02/01/2005 - Around Our Town...People
Robert Davis has a hearty laugh. Interviewing him for this article was somewhat of a challenge as he is gifted with a great sense of humor. When asked how long he had resided in Casper, he responded, "All my life, except the thirteen years I was in prison." We weren't to discover until much later in the interview, that Robert was never in prison.
Robert was born in 1929, the youngest of six siblings. His father, Melvin Davis, worked hard as a painter and paperer to support his family. Robert grew up in the vicinity of Washington and Burlington Streets. His family was among the very first black families to reside in Casper, indeed, in all of Wyoming. His grandmother, Nellie Lockhart, came to Casper in the early 1900's to run a boarding house.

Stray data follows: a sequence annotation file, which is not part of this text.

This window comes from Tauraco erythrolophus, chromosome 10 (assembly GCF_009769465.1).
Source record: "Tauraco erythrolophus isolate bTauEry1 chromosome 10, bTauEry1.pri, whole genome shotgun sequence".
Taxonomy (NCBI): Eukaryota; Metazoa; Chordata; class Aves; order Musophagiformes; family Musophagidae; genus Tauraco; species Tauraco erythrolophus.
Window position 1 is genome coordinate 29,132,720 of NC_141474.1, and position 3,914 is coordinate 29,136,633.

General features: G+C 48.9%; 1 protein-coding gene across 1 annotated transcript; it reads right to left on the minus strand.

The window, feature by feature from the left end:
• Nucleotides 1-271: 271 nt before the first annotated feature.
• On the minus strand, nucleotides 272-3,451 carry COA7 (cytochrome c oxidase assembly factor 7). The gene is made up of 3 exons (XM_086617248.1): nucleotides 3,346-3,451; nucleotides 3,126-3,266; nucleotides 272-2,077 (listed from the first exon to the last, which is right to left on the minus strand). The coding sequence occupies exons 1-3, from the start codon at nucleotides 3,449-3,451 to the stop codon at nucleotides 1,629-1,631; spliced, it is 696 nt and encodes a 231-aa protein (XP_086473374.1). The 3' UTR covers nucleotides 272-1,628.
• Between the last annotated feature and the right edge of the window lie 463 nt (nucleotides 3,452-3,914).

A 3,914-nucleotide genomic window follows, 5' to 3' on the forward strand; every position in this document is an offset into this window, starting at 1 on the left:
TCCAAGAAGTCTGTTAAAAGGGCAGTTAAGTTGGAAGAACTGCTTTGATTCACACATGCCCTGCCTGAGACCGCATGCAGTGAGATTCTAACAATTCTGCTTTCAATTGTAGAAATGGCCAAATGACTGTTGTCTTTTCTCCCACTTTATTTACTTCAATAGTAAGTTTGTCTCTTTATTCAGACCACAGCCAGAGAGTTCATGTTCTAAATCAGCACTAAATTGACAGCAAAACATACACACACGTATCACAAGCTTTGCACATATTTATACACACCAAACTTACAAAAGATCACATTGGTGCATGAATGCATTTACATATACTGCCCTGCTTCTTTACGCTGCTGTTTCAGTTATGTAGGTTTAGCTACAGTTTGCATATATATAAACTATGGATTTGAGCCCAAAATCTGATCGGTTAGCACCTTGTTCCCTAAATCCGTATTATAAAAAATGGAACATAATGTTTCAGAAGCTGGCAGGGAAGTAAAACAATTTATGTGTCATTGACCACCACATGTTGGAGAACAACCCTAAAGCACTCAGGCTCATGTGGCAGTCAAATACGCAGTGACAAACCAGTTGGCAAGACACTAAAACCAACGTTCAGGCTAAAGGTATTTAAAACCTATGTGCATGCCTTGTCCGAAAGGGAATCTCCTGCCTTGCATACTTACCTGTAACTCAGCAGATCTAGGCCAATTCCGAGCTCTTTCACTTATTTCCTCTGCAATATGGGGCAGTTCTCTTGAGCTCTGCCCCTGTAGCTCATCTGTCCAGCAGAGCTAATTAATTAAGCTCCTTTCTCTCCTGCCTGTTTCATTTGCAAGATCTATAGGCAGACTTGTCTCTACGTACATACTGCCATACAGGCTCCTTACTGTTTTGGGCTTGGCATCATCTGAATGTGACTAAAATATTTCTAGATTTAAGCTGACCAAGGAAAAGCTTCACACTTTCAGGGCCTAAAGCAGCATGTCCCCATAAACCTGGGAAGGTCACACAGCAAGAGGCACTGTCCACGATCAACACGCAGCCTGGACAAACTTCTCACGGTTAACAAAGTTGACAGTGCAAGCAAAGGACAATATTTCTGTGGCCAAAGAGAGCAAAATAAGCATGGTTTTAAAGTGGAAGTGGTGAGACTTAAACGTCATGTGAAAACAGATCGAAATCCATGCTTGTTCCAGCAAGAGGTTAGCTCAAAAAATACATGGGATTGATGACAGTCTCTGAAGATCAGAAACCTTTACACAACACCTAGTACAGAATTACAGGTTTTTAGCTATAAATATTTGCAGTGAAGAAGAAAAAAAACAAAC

Through the years Robert served in the National Guard, was a driver for the Casper Star Tribune, and eventually retired from the U.S. Post office.
Robert married his wife, Annie, in 1952 when she was visiting her sister and brother-in-law who were stationed in Casper. In description of their courtship, Robert says, "You know how sparks fly between people." Well, the spark ignited a flame still burning after 54 years.
Robert went to school with Reverend James Reeb (see above article, "Greater Love Has No One...."). In response to Black History Month, Robert and his niece, Donna Bonicelli, have shared with Our Town Casper some of their experiences. It has been very hard at times and they have had their feelings deeply wounded. While Robert has been hurt at times by racial prejudice, he tells us it has occurred much less frequently in Casper than elsewhere. Let us remember the words of Dr. Martin Luther King, Jr., and his dream that man "...not be judged by the color of their skin, but by the content of their character."